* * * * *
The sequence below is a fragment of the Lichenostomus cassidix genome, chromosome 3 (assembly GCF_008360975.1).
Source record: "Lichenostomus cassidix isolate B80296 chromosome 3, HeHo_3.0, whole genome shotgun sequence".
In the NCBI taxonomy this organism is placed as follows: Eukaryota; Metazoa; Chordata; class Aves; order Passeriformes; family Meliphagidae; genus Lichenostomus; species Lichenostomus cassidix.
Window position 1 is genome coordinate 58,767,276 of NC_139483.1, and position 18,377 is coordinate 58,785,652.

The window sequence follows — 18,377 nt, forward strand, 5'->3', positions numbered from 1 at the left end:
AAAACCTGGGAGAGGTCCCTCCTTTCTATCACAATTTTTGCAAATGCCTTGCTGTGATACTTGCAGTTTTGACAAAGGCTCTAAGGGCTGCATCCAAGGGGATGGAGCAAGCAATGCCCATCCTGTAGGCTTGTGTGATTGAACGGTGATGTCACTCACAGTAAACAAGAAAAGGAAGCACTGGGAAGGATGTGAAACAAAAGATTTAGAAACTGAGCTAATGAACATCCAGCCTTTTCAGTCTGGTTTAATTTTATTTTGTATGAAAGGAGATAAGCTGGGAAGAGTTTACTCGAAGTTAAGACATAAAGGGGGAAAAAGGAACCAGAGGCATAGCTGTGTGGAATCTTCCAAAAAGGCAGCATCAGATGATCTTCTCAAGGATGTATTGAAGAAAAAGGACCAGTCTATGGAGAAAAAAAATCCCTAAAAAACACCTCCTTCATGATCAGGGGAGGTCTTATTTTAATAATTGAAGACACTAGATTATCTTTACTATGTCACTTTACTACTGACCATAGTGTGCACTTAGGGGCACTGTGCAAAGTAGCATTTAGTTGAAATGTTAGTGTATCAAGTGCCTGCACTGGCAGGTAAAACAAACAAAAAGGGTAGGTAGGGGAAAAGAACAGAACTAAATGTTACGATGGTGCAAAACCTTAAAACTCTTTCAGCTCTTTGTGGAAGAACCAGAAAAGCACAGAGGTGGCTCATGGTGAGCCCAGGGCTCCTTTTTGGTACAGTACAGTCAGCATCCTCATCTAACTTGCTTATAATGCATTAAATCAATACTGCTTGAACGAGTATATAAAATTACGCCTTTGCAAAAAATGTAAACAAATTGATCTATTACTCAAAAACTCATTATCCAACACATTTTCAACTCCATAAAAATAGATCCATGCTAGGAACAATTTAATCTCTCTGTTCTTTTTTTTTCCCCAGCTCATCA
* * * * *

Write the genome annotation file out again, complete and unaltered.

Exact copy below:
The sequence below is a fragment of the Lichenostomus cassidix genome, chromosome 3 (assembly GCF_008360975.1).
Source record: "Lichenostomus cassidix isolate B80296 chromosome 3, HeHo_3.0, whole genome shotgun sequence".
In the NCBI taxonomy this organism is placed as follows: Eukaryota; Metazoa; Chordata; class Aves; order Passeriformes; family Meliphagidae; genus Lichenostomus; species Lichenostomus cassidix.
Window position 1 is genome coordinate 58,767,276 of NC_139483.1, and position 18,377 is coordinate 58,785,652.

The window sequence follows — 18,377 nt, forward strand, 5'->3', positions numbered from 1 at the left end:
AAAACCTGGGAGAGGTCCCTCCTTTCTATCACAATTTTTGCAAATGCCTTGCTGTGATACTTGCAGTTTTGACAAAGGCTCTAAGGGCTGCATCCAAGGGGATGGAGCAAGCAATGCCCATCCTGTAGGCTTGTGTGATTGAACGGTGATGTCACTCACAGTAAACAAGAAAAGGAAGCACTGGGAAGGATGTGAAACAAAAGATTTAGAAACTGAGCTAATGAACATCCAGCCTTTTCAGTCTGGTTTAATTTTATTTTGTATGAAAGGAGATAAGCTGGGAAGAGTTTACTCGAAGTTAAGACATAAAGGGGGAAAAAGGAACCAGAGGCATAGCTGTGTGGAATCTTCCAAAAAGGCAGCATCAGATGATCTTCTCAAGGATGTATTGAAGAAAAAGGACCAGTCTATGGAGAAAAAAAATCCCTAAAAAACACCTCCTTCATGATCAGGGGAGGTCTTATTTTAATAATTGAAGACACTAGATTATCTTTACTATGTCACTTTACTACTGACCATAGTGTGCACTTAGGGGCACTGTGCAAAGTAGCATTTAGTTGAAATGTTAGTGTATCAAGTGCCTGCACTGGCAGGTAAAACAAACAAAAAGGGTAGGTAGGGGAAAAGAACAGAACTAAATGTTACGATGGTGCAAAACCTTAAAACTCTTTCAGCTCTTTGTGGAAGAACCAGAAAAGCACAGAGGTGGCTCATGGTGAGCCCAGGGCTCCTTTTTGGTACAGTACAGTCAGCATCCTCATCTAACTTGCTTATAATGCATTAAATCAATACTGCTTGAACGAGTATATAAAATTACGCCTTTGCAAAAAATGTAAACAAATTGATCTATTACTCAAAAACTCATTATCCAACACATTTTCAACTCCATAAAAATAGATCCATGCTAGGAACAATTTAATCTCTCTGTTCTTTTTTTTTCCCCAGCTCATCA